Helicopter crash pair on ‘bucket list’ trip of a lifetime
A COLORADO couple who quit their jobs to travel the world were two survivors of a horror helicopter crash in the Whitsundays which killed two other tourists.
Emily and Bobby Sheets were on a "bucket-list" trip of a lifetime with Emily's mother Sue Hensel and her husband Pete when their joy flight turned to tragedy.
The group arrived in Australia a week ago after spending family time in Kona, Hawaii, where Sue and Pete reside.
"This March, we'll be headed down under to AUSTRALIA! Been on the bucket list for a while, so we're pretty excited. It will be continent 6 of 7," the pair posted online.
"Well, we're off!!! First stop Kona, then Australia. Make sure you're following us to see our travels!!", they said in another post.
Newlyweds Sue, 65, and Pete, 79, were killed on Wednesday when the Airbus H120 helicopter crashed while trying to land on a pontoon northeast of Hamilton Island.
The Courier-Mail understands the pilot, a 35-year-old Whitsundays man, helped rescue the group, alongside horrified onlookers who performed CPR guided by paramedics on the phone.
A devastated family member said Emily, 33, and Bobby, 34, had been unable to contact their loved ones.
"Bobby and Emily lost their cell phones in the crash and are unavailable," the family member said.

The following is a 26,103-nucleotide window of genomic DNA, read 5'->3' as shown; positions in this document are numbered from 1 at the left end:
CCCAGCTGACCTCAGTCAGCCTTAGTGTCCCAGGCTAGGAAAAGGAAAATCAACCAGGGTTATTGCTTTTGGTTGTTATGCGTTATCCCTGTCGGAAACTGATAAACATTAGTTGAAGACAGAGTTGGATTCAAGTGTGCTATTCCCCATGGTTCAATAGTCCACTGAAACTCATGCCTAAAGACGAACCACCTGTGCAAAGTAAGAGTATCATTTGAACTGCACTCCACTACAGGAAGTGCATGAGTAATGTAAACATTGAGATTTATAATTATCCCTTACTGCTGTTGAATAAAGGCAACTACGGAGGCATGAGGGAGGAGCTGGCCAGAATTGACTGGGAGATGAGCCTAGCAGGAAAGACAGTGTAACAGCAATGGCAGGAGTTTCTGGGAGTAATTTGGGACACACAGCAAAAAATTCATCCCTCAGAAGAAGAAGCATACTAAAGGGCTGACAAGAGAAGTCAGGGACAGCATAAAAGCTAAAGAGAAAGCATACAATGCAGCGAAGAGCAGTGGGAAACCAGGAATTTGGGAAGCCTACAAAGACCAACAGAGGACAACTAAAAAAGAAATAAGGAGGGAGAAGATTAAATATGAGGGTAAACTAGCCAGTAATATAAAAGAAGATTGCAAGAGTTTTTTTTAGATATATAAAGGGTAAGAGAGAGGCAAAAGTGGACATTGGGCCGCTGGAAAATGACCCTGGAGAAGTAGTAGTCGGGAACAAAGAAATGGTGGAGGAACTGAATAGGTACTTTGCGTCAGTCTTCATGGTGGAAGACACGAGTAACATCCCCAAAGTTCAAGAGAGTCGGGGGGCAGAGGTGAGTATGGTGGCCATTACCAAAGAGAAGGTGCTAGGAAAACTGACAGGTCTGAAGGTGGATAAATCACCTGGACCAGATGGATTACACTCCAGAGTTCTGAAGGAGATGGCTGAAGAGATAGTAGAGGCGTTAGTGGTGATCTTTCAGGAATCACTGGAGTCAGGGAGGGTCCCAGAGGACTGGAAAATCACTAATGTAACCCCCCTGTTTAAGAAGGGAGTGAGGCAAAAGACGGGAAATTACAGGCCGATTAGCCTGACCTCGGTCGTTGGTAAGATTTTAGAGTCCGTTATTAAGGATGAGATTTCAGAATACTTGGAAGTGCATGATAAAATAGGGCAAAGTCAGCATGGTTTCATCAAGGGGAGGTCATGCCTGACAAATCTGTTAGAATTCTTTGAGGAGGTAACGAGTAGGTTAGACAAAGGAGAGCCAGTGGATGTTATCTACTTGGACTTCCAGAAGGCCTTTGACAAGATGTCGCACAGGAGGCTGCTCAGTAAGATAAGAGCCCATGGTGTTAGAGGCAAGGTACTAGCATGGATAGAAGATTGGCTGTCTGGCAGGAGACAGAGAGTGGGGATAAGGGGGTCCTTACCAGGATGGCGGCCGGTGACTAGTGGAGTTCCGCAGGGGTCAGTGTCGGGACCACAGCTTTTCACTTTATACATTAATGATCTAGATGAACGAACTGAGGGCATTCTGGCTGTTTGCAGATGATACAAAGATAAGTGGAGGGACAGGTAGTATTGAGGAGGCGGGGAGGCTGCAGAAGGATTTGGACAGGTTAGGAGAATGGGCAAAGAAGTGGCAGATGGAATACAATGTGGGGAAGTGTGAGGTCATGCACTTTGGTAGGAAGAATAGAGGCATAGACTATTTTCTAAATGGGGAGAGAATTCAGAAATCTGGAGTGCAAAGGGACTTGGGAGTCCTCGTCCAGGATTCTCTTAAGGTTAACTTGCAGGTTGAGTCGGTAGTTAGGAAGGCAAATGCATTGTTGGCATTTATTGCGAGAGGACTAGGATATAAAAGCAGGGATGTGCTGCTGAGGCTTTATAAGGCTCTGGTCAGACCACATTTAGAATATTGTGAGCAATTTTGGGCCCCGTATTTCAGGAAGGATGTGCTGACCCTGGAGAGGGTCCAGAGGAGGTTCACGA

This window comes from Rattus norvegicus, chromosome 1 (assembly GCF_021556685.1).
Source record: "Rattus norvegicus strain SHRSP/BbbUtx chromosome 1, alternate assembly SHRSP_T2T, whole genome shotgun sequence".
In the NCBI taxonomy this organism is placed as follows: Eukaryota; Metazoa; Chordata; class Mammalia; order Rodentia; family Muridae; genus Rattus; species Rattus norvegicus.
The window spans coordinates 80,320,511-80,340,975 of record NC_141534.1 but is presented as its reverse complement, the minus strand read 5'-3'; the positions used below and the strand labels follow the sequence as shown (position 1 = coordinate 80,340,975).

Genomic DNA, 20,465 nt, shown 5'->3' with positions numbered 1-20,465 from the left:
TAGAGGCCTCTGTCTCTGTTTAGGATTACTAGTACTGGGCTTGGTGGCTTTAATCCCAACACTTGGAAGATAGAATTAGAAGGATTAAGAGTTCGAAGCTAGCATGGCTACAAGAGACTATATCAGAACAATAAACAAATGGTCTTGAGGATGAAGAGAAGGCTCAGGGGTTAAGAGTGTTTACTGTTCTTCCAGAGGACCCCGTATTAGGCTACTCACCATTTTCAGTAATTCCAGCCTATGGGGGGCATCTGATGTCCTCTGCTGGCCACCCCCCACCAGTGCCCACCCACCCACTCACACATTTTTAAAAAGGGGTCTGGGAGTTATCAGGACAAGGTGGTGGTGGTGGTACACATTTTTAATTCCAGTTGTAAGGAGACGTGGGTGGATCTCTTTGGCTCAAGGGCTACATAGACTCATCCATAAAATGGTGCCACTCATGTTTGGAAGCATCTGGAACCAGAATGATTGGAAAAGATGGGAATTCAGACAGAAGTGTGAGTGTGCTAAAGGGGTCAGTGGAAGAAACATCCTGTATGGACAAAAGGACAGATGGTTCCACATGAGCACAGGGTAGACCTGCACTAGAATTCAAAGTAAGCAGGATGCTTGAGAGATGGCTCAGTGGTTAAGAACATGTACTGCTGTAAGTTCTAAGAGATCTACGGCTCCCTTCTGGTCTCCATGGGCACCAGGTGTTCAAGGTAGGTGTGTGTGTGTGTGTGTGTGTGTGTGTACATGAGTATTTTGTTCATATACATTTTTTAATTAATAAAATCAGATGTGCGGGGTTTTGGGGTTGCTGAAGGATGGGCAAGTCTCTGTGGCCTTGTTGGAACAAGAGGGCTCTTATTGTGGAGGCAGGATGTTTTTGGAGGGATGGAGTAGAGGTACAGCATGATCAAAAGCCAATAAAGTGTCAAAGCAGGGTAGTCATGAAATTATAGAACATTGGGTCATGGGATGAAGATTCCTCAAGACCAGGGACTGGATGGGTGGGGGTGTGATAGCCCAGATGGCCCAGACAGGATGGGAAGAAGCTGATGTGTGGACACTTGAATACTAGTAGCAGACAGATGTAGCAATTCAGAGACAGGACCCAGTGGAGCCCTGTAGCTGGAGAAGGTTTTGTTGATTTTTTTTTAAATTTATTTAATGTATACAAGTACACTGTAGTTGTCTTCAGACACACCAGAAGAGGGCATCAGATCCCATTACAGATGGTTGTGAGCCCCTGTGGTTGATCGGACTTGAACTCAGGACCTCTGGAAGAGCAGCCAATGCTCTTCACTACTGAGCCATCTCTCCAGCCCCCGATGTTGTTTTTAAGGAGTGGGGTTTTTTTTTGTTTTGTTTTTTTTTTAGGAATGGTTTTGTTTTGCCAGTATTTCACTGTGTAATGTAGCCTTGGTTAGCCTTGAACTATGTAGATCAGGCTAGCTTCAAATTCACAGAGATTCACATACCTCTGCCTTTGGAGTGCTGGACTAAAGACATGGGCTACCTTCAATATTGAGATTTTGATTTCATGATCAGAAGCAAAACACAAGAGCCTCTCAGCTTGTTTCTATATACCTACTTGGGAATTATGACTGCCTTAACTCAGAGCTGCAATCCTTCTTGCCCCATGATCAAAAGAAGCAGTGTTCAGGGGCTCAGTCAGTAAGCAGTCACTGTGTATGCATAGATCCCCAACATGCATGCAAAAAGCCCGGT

"They are safe with minor injuries but unfortunately Emily's mother and stepfather did not survive this tragic accident.
"Our family appreciates your prayers and thoughts for our families and those involved."
In June 2016, Emily said she and Bobby - from Louisville, north of Denver - had decided to pursue a career in travel.
"I would say that we've worked for the last year on this dream, but really, everything in our lives has led up to this moment," Emily wrote on Facebook.
"Last week we sold our house, our possessions, and we quit our day jobs to travel the world indefinitely. We spent the last weekend travelling Yellowstone with our family, but today we are truly on our own.
"We have unlimited freedom. We have unlimited responsibility. It's scary. It's amazing."
Submersible robots are expected to be tasked to help float the downed helicopter from a depth of 58m on the sea floor.
Police and air safety investigators believe it may be weeks before efforts can be made to retrieve the ill-fated Airbus H120.
It is understood survivors and witnesses were yesterday still giving statements to a four-man team from the Australian Transport Safety Bureau about the incident.
Sue and Pete were expected to return to Hawaii next week.